The Cincinnati Fotofocus Bienniel 2014 happened last month and I spent a considerable amount of time going to some of the exhibits that were up. Among the many that I liked, the show of Vivian Maier’s work stood out for many reasons.
For those readers who are unfamiliar with her work, Maier was a nanny who worked primarily for families in Chicago. She was also a passionate photographer who would frequently go out into the streets with her Rolleiflex. She was a complete unknown until after she died in 2009, when her boxes of negatives were bought at auction and the images brought to the attention of others via exposure on the internet.
Roberta Smith, in a NY Times review wrote that Maier’s work “may add to the history of 20th-century street photography by summing it up with an almost encyclopedic thoroughness, veering close to just about every well-known photographer you can think of, including Weegee, Robert Frank and Richard Avedon, and then sliding off in another direction. Yet they maintain a distinctive element of calm, a clarity of composition and a gentleness characterized by a lack of sudden movement or extreme emotion.”
Those sentiments sum up exactly what I was thinking when I saw this show. But I also couldn’t help thinking how unique this exhibit was, in that the artist herself had no hand in it. The prints were not made by Maier, nor were they made under her supervision. The curator chose the images, the mats, and the frames, and specified in what order they would appear. It’s rare that an exhibit happens under these kinds of circumstances, where the hand of the artist appears solely at the front end of the creative process. (As an aside, E. J. Bellocq’s Storyville Portraits series and Eugene Atget’s photographs of turn-of-the-century Paris come to mind as other examples of this relatively rare phenomenon.)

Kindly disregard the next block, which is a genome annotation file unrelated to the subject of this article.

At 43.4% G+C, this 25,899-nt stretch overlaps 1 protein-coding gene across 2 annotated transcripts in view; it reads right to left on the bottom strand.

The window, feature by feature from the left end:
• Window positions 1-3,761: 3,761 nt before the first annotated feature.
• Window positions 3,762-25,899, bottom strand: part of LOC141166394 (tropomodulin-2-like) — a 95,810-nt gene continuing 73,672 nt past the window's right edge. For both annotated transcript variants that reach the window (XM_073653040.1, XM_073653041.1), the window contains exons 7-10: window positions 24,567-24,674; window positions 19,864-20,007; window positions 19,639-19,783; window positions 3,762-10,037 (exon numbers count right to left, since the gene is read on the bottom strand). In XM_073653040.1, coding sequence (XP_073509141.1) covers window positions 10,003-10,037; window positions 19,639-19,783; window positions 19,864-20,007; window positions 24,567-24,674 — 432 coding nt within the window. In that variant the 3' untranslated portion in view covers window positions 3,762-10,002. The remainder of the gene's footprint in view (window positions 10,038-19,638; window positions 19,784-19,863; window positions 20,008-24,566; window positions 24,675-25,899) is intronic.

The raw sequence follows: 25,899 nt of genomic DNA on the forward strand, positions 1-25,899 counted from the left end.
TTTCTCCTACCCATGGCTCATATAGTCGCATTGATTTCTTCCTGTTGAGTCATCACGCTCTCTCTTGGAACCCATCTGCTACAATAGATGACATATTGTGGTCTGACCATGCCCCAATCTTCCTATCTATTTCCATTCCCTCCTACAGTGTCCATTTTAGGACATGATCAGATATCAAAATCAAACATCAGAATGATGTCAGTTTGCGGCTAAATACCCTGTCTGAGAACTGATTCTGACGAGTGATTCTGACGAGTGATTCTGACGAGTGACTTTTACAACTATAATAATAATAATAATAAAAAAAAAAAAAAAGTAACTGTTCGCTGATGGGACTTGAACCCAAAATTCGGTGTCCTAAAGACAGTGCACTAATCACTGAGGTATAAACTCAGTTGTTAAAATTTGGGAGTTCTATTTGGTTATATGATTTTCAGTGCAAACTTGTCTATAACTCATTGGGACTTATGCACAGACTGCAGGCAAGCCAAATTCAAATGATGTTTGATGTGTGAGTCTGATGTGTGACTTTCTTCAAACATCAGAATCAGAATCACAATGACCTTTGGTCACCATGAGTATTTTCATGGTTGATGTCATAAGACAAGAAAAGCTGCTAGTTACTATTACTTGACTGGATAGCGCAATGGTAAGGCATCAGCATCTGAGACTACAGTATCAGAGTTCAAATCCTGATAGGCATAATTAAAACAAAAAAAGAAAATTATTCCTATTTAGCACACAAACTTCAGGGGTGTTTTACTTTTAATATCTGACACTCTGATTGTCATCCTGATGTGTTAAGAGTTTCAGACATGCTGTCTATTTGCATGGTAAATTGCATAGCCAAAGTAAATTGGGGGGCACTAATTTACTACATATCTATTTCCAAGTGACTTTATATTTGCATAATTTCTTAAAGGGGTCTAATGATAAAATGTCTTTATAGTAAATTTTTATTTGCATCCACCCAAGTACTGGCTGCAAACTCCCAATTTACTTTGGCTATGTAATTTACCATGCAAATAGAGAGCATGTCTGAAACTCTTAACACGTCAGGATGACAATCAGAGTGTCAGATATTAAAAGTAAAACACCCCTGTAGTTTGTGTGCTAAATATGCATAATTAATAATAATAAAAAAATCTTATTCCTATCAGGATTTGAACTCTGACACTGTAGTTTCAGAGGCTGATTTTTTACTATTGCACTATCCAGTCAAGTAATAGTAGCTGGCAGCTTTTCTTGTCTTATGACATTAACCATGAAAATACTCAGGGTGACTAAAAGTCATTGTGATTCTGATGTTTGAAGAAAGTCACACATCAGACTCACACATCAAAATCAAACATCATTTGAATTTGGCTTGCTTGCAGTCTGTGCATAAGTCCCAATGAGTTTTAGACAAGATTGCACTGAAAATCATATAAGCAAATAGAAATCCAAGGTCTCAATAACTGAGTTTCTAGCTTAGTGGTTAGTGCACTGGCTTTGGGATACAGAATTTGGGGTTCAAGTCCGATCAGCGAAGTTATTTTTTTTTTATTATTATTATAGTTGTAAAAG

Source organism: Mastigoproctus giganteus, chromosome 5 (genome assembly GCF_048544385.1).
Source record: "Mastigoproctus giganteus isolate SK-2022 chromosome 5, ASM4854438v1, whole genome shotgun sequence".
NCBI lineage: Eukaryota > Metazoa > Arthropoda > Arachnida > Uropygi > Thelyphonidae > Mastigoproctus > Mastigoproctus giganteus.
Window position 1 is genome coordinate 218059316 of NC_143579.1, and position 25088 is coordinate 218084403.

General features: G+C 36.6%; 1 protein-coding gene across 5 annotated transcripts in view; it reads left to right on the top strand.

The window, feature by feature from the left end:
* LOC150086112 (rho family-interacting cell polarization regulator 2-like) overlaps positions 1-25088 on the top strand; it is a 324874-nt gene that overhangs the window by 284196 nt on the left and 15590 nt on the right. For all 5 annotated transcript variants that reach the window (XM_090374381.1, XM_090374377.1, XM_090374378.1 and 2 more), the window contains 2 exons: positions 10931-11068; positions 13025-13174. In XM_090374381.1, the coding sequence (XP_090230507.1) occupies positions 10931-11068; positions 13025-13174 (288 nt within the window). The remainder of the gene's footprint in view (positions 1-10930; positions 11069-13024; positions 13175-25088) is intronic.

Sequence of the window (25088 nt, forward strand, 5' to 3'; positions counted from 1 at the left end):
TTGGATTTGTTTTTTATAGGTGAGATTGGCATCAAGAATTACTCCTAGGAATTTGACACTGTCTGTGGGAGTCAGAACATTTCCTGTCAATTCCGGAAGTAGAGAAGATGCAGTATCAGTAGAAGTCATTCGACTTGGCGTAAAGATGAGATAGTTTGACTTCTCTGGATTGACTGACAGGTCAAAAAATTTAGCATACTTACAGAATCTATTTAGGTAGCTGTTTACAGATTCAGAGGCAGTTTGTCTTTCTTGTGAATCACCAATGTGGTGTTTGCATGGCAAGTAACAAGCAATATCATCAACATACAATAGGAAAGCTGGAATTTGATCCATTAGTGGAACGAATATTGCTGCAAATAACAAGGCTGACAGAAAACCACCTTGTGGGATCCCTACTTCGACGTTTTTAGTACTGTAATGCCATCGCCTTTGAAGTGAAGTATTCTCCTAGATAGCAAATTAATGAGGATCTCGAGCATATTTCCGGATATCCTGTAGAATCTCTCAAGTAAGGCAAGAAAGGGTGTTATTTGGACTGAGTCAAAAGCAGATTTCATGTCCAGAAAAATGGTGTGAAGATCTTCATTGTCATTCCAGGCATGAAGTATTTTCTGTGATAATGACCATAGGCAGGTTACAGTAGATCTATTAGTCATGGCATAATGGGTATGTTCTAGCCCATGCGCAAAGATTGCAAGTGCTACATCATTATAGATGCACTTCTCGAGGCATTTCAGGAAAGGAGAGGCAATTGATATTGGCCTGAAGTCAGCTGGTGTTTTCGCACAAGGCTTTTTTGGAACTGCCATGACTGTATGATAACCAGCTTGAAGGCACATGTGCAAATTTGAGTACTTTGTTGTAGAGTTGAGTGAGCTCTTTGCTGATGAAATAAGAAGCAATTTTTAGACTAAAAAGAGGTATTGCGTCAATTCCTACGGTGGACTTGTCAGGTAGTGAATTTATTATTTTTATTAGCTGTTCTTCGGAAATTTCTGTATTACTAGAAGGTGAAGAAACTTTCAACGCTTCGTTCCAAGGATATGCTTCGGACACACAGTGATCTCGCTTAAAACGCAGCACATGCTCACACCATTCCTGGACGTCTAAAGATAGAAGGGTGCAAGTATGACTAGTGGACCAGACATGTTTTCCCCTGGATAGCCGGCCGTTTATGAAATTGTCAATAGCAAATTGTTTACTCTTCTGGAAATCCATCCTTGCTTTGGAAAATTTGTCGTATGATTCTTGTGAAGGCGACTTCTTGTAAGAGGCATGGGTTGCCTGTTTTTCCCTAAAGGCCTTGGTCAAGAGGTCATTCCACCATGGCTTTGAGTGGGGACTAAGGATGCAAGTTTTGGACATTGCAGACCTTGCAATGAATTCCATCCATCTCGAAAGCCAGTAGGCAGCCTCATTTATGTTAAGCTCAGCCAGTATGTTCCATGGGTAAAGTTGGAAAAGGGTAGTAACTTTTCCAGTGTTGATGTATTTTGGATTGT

In Maier’s case, I couldn’t help wondering if these images would have been those that the artist herself would have chosen to show us. What would she have picked instead? What themes would she have emphasized? As it was, the show was heavy on self-portraits and photographs of wealthy women in urban settings. It was fascinating to feel that Maier was not judging these women (ala Weegee), but rather observing them and presenting them to us for our own interpretation. I also didn’t feel that she was comparing herself to them directly, although the juxtaposition of seeing her in the self-portraits with these other women led the viewer in that direction.
The exhibit was very powerful and moving, and I spent a lot of time there thinking once again about the role that editing plays in creating meaning in artwork.